Many companies generously donate imaging equipment to impoverished regions like sub-Saharan Africa; however, according to the World Health Organization, as high as 70% of medical equipment donated to developing nations becomes unusable. This is simply tragic and wasteful. Donated imaging equipment that soon ends up in a medical equipment “graveyard” instead of assisting in the diagnosis of sick patients doesn’t help anyone.
Our mission should be to create a product that won’t simply become a useless white elephant that will only take a toll on the environment. To this end, the goal of designing imaging equipment for Third World countries should be simple: Think easy-to-repair, small, and light. It doesn’t help to donate complicated imaging equipment to Third World countries, because it is quite likely that the local population will not have the proper infrastructure or technically skilled workers either to readily obtain spare parts or to make repairs if the equipment breaks.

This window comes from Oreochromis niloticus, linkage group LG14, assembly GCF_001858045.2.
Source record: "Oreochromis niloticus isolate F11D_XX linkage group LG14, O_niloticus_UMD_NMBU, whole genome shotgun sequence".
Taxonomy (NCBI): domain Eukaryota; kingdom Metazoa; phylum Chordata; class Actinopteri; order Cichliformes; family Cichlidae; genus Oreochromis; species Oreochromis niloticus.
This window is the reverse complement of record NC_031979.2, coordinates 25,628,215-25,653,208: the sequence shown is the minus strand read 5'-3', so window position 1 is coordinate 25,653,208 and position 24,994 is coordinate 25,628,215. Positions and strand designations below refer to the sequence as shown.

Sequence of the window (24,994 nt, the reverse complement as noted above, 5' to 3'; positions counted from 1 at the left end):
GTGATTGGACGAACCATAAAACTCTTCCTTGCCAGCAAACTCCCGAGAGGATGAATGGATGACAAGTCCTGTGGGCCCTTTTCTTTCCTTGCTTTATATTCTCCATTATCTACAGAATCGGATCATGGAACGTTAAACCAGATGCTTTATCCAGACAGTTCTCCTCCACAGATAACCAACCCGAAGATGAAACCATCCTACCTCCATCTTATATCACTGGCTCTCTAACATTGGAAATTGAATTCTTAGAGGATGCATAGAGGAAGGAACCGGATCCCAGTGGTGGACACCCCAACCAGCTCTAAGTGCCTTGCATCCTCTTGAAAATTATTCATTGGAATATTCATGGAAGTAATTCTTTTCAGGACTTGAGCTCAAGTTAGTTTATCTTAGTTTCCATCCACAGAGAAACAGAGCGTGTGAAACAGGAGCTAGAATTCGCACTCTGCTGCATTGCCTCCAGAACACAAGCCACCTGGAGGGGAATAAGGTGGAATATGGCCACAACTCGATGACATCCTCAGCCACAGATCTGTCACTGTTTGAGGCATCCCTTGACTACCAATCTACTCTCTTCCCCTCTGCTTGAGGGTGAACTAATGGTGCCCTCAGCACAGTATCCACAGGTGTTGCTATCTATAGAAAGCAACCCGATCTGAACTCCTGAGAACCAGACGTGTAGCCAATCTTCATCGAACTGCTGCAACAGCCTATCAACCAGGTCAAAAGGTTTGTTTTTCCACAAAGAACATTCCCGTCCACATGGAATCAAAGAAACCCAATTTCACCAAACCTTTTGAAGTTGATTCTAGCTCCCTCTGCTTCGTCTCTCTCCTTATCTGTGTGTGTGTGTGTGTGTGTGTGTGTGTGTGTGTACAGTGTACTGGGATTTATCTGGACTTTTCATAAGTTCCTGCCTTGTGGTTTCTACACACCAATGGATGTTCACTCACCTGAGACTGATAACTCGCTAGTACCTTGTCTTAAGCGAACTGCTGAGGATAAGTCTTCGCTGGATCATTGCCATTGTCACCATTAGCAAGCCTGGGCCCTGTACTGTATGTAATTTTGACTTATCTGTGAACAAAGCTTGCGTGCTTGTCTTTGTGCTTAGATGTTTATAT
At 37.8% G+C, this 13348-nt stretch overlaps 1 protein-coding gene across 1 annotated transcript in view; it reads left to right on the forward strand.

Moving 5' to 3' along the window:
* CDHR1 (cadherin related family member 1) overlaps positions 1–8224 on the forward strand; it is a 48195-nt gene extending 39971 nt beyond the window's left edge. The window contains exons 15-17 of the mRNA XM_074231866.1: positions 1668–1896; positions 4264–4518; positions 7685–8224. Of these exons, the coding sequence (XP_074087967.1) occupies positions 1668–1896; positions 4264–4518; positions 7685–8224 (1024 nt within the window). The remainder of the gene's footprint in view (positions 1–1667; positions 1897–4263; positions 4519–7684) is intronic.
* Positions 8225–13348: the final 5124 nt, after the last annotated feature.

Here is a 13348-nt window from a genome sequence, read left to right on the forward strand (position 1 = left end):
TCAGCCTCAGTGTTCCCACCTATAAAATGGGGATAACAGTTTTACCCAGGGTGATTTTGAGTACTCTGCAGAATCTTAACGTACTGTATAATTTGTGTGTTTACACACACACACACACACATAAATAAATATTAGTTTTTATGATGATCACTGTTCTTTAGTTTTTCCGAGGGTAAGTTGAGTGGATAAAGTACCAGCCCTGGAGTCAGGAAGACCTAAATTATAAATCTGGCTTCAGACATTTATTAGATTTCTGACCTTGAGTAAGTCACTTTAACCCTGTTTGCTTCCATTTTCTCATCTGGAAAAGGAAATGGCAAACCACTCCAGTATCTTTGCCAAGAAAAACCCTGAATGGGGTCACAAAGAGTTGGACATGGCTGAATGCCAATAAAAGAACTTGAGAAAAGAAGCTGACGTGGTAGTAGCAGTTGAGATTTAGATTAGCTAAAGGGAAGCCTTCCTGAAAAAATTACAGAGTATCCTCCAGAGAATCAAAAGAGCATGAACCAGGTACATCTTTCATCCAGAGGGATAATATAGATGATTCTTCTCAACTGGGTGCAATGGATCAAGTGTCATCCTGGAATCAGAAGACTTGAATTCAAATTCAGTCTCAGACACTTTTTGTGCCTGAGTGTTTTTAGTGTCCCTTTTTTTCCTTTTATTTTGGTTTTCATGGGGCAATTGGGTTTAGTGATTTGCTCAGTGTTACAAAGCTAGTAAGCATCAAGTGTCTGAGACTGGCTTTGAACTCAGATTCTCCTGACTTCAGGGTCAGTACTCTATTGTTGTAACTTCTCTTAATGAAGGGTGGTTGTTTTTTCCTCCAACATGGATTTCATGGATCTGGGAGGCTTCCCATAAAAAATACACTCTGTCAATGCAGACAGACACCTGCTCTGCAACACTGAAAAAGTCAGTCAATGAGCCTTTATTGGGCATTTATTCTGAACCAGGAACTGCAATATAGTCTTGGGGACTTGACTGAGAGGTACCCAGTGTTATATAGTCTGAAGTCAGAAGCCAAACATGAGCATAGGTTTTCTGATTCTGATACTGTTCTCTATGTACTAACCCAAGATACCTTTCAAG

To create access to care and imaging in these countries, the equipment created and donated should be as simple to build and repair as a Lego creation, and as light and easy to use as a piece of simple Shaker furniture. Therefore, when designing equipment to aid nations without sufficient infrastructure, creating the most uncomplicated machine possible to obtain diagnostic-quality images is most helpful. How should this be accomplished? Here are some of my ideas:
Access is not always created by excess. Sometimes the simplest and most economical health solutions are the best ones. The simpler and more cost-effective product will often be the most effective and easiest to use by medical professionals who live and work in areas with little infrastructure. As Ludwig Mies van der Rohe, one of the greatest architects of the 20th century once said, “Less is more.”Back To Top
Conway S. The 3-Piece Suit Radiologist: Lessons from Legos. Appl Radiol. 2016;45(1):30.